When it comes to the rule of “WHO v WHOM”, many websites place emphasis on knowing the difference between subjects and objects, or go on and on about clauses and prepositions. But here’s a simple trick that doesn’t include any of that stuff: Rephrase your sentence using HIM. If it still makes sense, use WHOM. … Continue reading WHO or WHOM? There’s an easy way to choose
A writer who wants to get famous without learning grammar and punctuation is like a musician who wants to get famous without learning to play an instrument. - Tawni Waters, author
In the past few weeks, I've seen too many articles that propound “THE RULES of Writing”. An overabundance, if you will, most of which don't make any distinction between THE RULES and STYLE CHOICES. THE RULES are universal. For instance: a sentence must have a subject and a verb; the subject and verb must agree; … Continue reading THE RULES vs. Style Choices
There is a great benefit to automated checkers, because they'll alert you to the possibility that you're spelling a word incorrectly, using an inordinate number of adverbs, repeating pet phrases. But there's more to good writing than that, and here are four of the reasons that you need a great editor. 1.) SPELL CHECKERS: No … Continue reading 4 Reasons Automated Checks will Never Replace an Editor
It occurred to me the other day that the people who propound THE RULES OF WRITING are much more vocal than those of us who do not. Since I was listening to a John McCormack CD at the time (it's almost Paddy's Day, you know, and I'm learning two new songs), I wondered how those … Continue reading At the Intersection of Music and Writing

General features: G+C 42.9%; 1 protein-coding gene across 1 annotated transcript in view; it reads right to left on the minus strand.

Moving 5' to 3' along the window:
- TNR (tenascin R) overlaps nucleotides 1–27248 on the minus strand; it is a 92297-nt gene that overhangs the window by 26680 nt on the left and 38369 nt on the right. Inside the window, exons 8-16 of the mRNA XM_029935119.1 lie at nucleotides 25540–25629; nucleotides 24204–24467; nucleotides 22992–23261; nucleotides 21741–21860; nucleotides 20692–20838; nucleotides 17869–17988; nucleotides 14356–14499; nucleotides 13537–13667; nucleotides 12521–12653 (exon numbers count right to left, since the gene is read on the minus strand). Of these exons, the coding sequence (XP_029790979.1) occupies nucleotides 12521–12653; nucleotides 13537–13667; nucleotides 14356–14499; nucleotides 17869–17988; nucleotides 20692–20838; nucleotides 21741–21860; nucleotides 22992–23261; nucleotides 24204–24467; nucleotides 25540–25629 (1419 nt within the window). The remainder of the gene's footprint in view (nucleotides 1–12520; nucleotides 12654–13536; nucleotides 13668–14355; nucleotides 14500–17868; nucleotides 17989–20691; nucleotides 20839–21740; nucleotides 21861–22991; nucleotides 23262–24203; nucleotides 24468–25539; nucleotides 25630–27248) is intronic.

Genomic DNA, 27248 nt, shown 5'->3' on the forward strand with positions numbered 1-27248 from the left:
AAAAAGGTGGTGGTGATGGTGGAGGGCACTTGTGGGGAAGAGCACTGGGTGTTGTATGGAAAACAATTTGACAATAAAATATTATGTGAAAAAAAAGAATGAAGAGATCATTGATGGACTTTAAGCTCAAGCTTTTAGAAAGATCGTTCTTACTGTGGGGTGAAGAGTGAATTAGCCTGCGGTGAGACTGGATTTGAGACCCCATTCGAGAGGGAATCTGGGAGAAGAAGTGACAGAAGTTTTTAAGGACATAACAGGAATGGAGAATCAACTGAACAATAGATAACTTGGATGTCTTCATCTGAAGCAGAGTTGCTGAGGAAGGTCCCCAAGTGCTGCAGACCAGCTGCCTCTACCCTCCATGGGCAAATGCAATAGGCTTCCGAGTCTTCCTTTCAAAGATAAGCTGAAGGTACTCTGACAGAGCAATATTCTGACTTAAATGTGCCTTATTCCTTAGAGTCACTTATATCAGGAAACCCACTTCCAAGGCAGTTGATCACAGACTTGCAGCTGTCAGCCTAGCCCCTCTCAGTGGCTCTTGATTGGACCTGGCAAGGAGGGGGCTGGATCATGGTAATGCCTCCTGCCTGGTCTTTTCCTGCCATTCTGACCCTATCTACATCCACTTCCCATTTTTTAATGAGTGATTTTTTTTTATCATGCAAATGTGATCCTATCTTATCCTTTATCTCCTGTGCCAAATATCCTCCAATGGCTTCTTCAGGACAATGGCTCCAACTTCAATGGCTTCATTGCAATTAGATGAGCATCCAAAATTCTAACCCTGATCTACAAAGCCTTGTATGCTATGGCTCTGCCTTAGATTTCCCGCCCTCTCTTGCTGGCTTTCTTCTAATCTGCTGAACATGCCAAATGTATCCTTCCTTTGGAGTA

If you've been following me for any length of time, you'll know that I believe most “rules of writing” need a good hard reality check. Many times, when asked for rules, a writer will recommend their writing practices, and that's not at all the same thing as universal rules. I recently read an article by … Continue reading And more Rules Of Writing
Question: I was wondering about one thing. In my sentence, would it be “he’d had enough” or “he had enough”? He’d had enough. He could handle his sister's complaining, but... Answer: "He’d had enough" will work better for you. "He had enough" is usually quantifiable, eg: "He had enough breakfast cereal to last for a … Continue reading ASK GIFF: He had or He’d had?
Modifiers, as we've discussed, are the words we use to provide additional information about another word. Modifiers include adverbs, adjectives, and clauses. Today the focus is on modifying clauses and how they relate to our stories. The problem known as “misplaced modifiers” occurs when the clause or phrase is not connected to the word(s) it's … Continue reading Later, Look Back: Another Shortcut for Fixing Misplaced Modifiers
We've got a fairly complex question this time, with more than one example. A friend of mine, also a writer, is having some trouble with modifying clauses, also called modifying phrases. Modifiers, as you may know, are the words we use to provide additional information about another word. Modifiers include adverbs, adjectives, and clauses. Today the … Continue reading First, Look Ahead: A Shortcut for Fixing Misplaced Modifiers
Your relationships with Critique Partners and Beta Readers are all-important. But let's face it, you and your partner(s) start out strangers (or at least you should most of the time, see previous articles here and there). So partnering is going to be trial and error, at least at first. What, then, happens when the relationship … Continue reading Critique Partners: What if the Relationship Bombs?